Auto-Tune the News: 'Stay Away From Auto-Tuning People at Bar Mitzvahs and Adolf Hitler'
DigiTour 2011 hopes to turn viral audiences into the real thing for YouTube stars during a live six-week 27-city US tour. Their videos may range from cinematic to DIY-simple, but they all have one thing in common: extravagant numbers of Internet views.
Eighteen-year-old Savannah Outen from Portland, Oregon, plays guitar
and sings while standing in front of her white closet door. Is she surprised
by her success? Totally. "Yesterday on my YouTube channel, I got, like,
70 million channel views altogether. I'm like, what? This is so weird.
I'd always hoped that something cool would come about, but I never,
never thought it would become this big."
Or the Mystery Guitar Man, rated at No. 6 worldwide. At 23, the
Los Angeles resident says he's making coin posting goofball videos such
as his Guitar Impossible. "It was a classical song by Mozart that I
was trying to play, but it was way too fast. I discovered that the only
way I could play it was if I played each note for two seconds and just
cut it all down in editing. I put it up on YouTube, and the next day, it
had more than a million hits."
The Gregory Brothers are a blue-eyed soul
band based in Brooklyn, New York, where they have been making fun of news
and politicos on YouTube as Auto-Tune the News for two years. They are
in truth the brothers Evan, Michael and Andrew Gregory and
wife/sister-in-law Sarah. Andrew and Michael were not available at
OC Weekly: Describe what it means to Auto-Tune something.
Evan Gregory: It's the brand name for pitch-correction software with which you can accomplish a range of things from subtle to not so subtle. Every major pop singer you hear is using it. You just don't know it except for the 5 percent of artists who choose to crank it up to [level] 10 for that robotic effect.
Lately. that robotic effect is present in pop music almost to the point of cliché.
Evan: Two reasons. One is an aesthetic choice. It hasn't quite worn out its welcome yet, nor do I think it'll ever solely go away. It's another choice in a range of options for how you can put effects on your voice. But you don't have to crank it up to 10 so that you sound like robo-Kardashian.
Were you surprised by the response to Auto-Tune the News?
Evan: The short answer is yes. The long answer is there is no way we could have predicted the kind of earth-shattering reception we got.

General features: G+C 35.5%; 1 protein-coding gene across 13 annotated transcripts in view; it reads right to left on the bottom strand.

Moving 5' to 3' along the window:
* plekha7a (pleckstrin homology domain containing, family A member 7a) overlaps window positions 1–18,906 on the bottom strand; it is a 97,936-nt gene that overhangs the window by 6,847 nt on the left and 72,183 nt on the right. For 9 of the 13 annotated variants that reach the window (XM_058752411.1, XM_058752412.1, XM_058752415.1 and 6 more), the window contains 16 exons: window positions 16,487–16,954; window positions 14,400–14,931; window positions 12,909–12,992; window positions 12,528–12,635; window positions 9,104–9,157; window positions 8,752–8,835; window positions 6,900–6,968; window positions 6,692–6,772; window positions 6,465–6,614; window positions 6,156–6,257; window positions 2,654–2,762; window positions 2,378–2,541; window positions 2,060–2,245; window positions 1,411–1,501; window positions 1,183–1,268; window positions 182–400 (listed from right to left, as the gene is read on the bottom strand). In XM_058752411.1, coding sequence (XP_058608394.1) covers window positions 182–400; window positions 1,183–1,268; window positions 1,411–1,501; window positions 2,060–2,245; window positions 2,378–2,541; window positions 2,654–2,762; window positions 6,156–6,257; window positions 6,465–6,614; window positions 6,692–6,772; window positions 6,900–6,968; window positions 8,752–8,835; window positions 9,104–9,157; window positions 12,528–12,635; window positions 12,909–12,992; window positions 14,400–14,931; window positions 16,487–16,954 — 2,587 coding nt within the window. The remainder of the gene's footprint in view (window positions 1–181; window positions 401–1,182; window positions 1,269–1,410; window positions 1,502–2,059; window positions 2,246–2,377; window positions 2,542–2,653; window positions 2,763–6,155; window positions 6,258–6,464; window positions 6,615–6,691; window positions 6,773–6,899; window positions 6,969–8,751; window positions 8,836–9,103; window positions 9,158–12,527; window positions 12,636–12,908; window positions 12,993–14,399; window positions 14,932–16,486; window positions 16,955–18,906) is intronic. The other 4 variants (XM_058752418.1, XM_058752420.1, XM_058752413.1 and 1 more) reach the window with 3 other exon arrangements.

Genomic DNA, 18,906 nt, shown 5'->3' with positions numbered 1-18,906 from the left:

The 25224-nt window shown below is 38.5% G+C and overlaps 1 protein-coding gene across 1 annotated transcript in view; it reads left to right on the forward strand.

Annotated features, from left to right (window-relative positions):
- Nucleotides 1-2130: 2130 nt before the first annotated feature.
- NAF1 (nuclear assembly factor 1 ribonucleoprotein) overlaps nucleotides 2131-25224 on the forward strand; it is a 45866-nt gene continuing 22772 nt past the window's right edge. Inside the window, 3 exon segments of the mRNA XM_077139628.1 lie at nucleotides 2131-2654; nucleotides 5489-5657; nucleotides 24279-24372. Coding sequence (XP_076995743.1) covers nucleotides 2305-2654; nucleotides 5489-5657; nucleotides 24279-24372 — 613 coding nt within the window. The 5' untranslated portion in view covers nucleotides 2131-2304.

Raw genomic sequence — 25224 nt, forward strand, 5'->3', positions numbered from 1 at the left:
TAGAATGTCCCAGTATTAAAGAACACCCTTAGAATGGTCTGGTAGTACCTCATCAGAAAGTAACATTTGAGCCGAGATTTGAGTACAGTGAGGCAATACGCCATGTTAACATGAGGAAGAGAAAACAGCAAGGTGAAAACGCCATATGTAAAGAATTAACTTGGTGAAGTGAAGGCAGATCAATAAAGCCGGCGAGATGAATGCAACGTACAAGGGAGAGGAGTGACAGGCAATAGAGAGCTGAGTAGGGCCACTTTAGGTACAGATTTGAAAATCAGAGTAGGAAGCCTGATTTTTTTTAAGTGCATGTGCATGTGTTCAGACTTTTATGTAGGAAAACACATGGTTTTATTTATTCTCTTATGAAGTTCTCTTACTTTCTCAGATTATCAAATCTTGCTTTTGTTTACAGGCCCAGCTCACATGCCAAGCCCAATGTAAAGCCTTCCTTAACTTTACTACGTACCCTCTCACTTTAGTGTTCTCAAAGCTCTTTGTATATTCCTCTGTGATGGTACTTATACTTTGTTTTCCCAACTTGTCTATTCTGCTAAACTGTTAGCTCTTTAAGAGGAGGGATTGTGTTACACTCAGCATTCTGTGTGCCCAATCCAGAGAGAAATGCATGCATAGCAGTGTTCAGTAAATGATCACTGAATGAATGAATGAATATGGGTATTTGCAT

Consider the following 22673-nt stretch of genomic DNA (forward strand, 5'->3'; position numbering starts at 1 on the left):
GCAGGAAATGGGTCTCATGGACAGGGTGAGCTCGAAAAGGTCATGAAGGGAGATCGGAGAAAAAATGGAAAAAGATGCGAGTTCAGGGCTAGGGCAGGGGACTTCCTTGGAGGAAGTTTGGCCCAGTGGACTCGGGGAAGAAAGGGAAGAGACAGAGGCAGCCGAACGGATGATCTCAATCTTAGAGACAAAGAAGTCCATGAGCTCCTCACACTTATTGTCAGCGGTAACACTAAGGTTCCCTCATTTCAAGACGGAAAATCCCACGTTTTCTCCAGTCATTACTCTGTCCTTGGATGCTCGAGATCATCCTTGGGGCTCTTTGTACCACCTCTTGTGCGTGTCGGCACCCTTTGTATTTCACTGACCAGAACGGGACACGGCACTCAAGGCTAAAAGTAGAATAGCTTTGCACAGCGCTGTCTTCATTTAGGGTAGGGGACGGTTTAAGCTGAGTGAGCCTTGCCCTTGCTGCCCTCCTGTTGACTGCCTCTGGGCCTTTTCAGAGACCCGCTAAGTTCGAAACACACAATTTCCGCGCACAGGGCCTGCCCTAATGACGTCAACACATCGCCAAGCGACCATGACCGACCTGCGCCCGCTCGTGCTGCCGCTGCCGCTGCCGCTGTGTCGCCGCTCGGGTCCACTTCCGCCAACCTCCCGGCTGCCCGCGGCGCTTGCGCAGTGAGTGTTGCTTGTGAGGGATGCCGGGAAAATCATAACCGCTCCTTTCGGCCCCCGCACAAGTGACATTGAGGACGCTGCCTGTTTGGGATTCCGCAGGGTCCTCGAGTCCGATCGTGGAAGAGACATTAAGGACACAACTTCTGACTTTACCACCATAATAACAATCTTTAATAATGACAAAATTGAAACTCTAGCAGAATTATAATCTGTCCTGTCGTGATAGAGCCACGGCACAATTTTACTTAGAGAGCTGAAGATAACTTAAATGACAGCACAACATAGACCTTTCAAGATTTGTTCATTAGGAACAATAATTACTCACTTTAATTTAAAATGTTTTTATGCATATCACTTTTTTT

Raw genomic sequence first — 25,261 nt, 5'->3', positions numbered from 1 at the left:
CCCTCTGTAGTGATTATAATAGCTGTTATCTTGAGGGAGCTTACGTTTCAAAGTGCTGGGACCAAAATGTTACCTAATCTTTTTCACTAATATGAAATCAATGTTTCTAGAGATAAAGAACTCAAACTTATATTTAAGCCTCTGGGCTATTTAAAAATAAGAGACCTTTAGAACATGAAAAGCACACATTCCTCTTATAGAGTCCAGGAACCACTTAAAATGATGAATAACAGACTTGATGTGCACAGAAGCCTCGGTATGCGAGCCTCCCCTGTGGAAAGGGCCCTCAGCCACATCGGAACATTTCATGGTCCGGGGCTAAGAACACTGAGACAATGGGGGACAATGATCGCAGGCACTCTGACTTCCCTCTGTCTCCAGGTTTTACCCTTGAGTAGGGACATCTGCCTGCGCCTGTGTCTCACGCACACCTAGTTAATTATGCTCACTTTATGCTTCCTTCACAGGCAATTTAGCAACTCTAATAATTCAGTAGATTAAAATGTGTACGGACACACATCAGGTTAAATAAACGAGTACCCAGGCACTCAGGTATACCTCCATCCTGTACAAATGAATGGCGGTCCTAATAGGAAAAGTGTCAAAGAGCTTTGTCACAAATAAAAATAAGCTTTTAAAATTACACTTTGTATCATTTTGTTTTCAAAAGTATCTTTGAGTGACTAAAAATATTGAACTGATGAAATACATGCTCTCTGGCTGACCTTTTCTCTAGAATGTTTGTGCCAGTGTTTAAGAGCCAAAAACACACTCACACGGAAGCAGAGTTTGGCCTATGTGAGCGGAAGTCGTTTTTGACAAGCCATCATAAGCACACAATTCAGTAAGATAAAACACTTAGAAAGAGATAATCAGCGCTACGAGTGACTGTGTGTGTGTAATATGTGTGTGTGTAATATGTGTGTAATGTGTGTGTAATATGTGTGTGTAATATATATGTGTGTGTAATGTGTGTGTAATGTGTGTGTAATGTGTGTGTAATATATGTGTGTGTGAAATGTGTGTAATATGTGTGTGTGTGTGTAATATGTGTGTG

Your videos are complicated. How will they translate to the stage?
Evan: What we're gonna do is play the music live and also sing our parts live alongside the video as it rolls.
Sarah Gregory: Imagine that you are sitting in your office at your computer watching the Smoking Lettuce video and singing along to it. Now, expand that to a 300- to 500-seat venue.
Who scripts your videos?
Sarah: Why don't you ask our politicians? [Laughs.]
Got it. So what do you look for in terms of raw material?
Sarah: In our line of work, it really begins and ends with [what we call] the unintentional singer. A lot of what we do is to scout out those fantastic unintentional singers. Some voices lend themselves to being [Auto]-Tuned.
Vice President Joe Biden shows in your stuff a lot.
Sarah: He's actually become sort of the Beyonce of unintentional singers. He just has these soaring melodies mixed with these memorable lyrics. He's just a true star.
Evan: That's right. And we're hoping that if his political career comes to an end after he leaves the Obama administration, maybe he'll consider a recording career.
Does the Vice President know he's an Auto-Tune the News star?
Evan: We heard from someone on his staff that he's seen some videos and had a giggle.
Are there subject areas that you won't Auto-Tune?
Sarah: The only rule of thumb that we've come across so far is stay away from Auto-Tuning people at bar mitzvahs and stay away from Auto-Tuning [Adolf] Hitler.
Your gig is finding political or news clips that border on the corrupt or the idiotic, and then you make them funny. By the end of a day, do you feel a little jaded?
Evan: It stands to reason that if you have people just talking 300 days out of the year on the floor of Congress, some zany stuff is gonna get said. But a lot of the things that we highlight aren't necessarily the major stories of the day. They're just kind of little moments of absurdity that pop out to us. We lend personality to the people who are up there making our laws.
What lies ahead in your collective future?
Sarah: We just hope we can continue doing stuff that amuses us. We've got this tour coming up. Comedy Central has hired us to create a pilot for them. We'll see where that goes. And we'll keep putting out groovy videos.